Results: Among tested PIs, only glecaprevir and voxilaprevir showed pan-genotypic activity against the original genotype 1-6 culture viruses. Variants with position-80-substitutions were all viable, but fitness depended on the specific substitution and the HCV isolate. Q80K conferred resistance to simeprevir across genotypes but had only minor effects on the activity of the remaining PIs. For genotype 1a, pre-existing Q80K mediated accelerated escape from simeprevir, grazoprevir and to a lesser extent glecaprevir, but not voxilaprevir. For genotype 3a, Q80K mediated accelerated escape from glecaprevir and voxilaprevir. Escape was mediated by rapid and genotype-, PI- and PI-concentration-dependent co-selection of clinically relevant resistance associated substitutions.

Conclusions: Position-80-substitutions had relatively low fitness cost and the potential to promote HCV escape from clinically relevant PIs in vitro, despite having a minor impact on results in classical short-term resistance assays.

Lay Summary: Among all clinically relevant hepatitis C virus protease inhibitors, voxilaprevir and glecaprevir showed the highest and most uniform activity against cell culture infectious hepatitis C virus with genotype 1-6 proteases. Naturally occurring amino acid changes at protease position 80 had low fitness cost and influenced sensitivity to simeprevir, but not to other protease inhibitors in short-term treatment assays. Nevertheless, the pre-existing change Q80K had the potential to promote viral escape from protease inhibitors during long-term treatment by rapid co-selection of additional resistance changes, detected by next generation sequencing.
View Article and Find Full Text PDF

Download full-text PDF

Source
http://dx.doi.org/10.1016/j.jhep.2018.10.031DOI Listing
March 2019

Current status and future development of infectious cell-culture models for the major genotypes of hepatitis C virus: Essential tools in testing of antivirals and emerging vaccine strategies.

Antiviral Res 2018 10 27;158:264-287. Epub 2018 Jul 27.

Copenhagen Hepatitis C Program (CO-HEP), Department of Infectious Diseases, Hvidovre Hospital and Department of Immunology and Microbiology, Faculty of Health and Medical Sciences, University of Copenhagen, Denmark. Electronic address:

In this review, we summarize the relevant scientific advances that led to the development of infectious cell culture systems for hepatitis C virus (HCV) with the corresponding challenges and successes. We also provide an overview of how these systems have contributed to the study of antiviral compounds and their relevance for the development of a much-needed vaccine against this major human pathogen. An efficient infectious system to study HCV in vitro, using human hepatoma derived cells, has only been available since 2005, and was limited to a single isolate, named JFH1, until 2012. Successive developments have been slow and cumbersome, as each available system has been the result of a systematic effort for discovering adaptive mutations conferring culture replication and propagation to patient consensus clones that are inherently non-viable in vitro. High genetic heterogeneity is a paramount characteristic of this virus, and as such, it should preferably be reflected in basic, translational, and clinical studies. The limited number of efficient viral culture systems, in the context of the vast genetic diversity of HCV, continues to represent a major hindrance for the study of this virus, posing a significant barrier towards studies of antivirals (particularly of resistance) and for advancing vaccine development. Intensive research efforts, driven by isolate-specific culture adaptation, have only led to efficient full-length infectious culture systems for a few strains of HCV genotypes 1, 2, 3, and 6. Hence research aimed at identifying novel strategies that will permit universal culture of HCV will be needed to further our understanding of this unique virus causing 400 thousand deaths annually.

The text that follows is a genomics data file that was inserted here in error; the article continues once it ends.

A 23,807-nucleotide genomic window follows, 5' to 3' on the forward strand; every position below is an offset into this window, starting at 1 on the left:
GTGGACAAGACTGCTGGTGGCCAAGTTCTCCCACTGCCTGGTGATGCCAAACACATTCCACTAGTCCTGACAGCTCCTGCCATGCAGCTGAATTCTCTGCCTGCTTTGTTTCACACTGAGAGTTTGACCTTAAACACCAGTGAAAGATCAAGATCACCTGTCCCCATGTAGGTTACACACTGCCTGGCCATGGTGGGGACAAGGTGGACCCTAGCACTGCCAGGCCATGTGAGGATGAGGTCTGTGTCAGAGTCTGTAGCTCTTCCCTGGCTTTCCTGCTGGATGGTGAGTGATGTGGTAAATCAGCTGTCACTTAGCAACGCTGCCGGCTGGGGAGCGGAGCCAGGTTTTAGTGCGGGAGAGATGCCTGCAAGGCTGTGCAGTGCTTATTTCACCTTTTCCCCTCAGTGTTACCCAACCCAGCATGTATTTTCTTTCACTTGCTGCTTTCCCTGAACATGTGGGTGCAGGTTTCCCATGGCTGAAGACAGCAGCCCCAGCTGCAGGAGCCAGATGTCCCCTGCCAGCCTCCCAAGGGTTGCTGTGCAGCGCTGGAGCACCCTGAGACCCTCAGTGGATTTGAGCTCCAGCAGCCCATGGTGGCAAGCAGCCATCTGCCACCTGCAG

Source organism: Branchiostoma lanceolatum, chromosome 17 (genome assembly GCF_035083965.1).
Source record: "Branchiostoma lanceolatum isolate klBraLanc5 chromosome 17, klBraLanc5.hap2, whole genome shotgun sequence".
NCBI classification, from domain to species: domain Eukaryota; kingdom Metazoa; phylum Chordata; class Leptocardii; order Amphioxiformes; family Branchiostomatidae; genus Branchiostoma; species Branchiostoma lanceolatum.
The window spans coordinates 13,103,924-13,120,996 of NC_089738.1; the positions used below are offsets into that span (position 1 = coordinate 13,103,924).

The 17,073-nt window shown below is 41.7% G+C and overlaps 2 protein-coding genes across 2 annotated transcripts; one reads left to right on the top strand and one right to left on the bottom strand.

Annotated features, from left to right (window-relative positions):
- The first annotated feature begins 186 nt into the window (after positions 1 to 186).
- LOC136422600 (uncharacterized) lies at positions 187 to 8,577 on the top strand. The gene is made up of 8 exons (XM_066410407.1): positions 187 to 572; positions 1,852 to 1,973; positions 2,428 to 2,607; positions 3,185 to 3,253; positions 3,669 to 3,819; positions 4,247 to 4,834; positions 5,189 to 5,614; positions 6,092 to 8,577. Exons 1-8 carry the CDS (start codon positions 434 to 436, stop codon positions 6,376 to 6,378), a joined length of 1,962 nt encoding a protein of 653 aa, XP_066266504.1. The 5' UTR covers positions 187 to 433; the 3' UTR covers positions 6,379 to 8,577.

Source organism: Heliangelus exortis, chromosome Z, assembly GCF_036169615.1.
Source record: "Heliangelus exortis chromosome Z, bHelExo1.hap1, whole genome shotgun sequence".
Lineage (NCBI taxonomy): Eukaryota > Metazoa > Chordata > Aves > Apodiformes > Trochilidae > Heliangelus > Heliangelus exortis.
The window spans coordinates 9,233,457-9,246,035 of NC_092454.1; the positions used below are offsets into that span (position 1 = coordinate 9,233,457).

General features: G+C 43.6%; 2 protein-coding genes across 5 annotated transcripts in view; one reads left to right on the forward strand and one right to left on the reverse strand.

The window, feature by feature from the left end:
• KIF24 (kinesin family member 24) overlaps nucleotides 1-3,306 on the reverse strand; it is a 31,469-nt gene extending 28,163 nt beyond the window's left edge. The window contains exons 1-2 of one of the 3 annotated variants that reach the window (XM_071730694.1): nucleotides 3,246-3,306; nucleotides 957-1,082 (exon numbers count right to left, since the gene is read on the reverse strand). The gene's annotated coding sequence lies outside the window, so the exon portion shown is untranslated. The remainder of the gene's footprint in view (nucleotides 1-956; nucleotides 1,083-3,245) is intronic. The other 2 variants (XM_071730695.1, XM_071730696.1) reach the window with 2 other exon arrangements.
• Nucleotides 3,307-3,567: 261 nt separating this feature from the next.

View Article and Find Full Text PDF

Download full-text PDF

Source
http://dx.doi.org/10.1016/j.antiviral.2018.07.014DOI Listing
October 2018

Recombinant hepatitis C virus genotype 5a infectious cell culture systems expressing minimal JFH1 NS5B sequences permit polymerase inhibitor studies.

Virology 2018 09 20;522:177-192. Epub 2018 Jul 20.

Copenhagen Hepatitis C Program (CO-HEP), Department of Infectious Diseases and Clinical Research Centre, Hvidovre Hospital and Department of Immunology and Microbiology, Faculty of Health and Medical Sciences, University of Copenhagen, Denmark. Electronic address:

The six major epidemiologically important hepatitis C virus (HCV) genotypes differ in global distribution and antiviral responses. Full-length infectious cell-culture adapted clones, the gold standard for HCV studies in vitro, are missing for genotypes 4 and 5. To address this challenge for genotype 5, we constructed a consensus full-length clone of strain SA13 (SA13fl), which was found non-viable in Huh7.5 cells. Step-wise adaptation of SA13fl-based recombinants, beginning with a virus encoding the NS5B-thumb domain and 3´UTR of JFH1 (SA13/JF372-X), resulted in a high-titer SA13 virus with only 41 JFH1-encoded NS5B-thumb residues (SA13/JF470-510cc); this required sixteen cell-culture adaptive substitutions within the SA13fl polyprotein and two 3´UTR-changes. SA13/JF372-X and SA13/JF470-510cc were equally sensitive to nucleoside polymerase inhibitors, including sofosbuvir, but showed differential sensitivity to inhibitors targeting the NS5B palm or thumb. SA13/JF470-510cc represents a model to elucidate the influence of HCV RNA elements on viral replication and map determinants of sensitivity to polymerase inhibitors.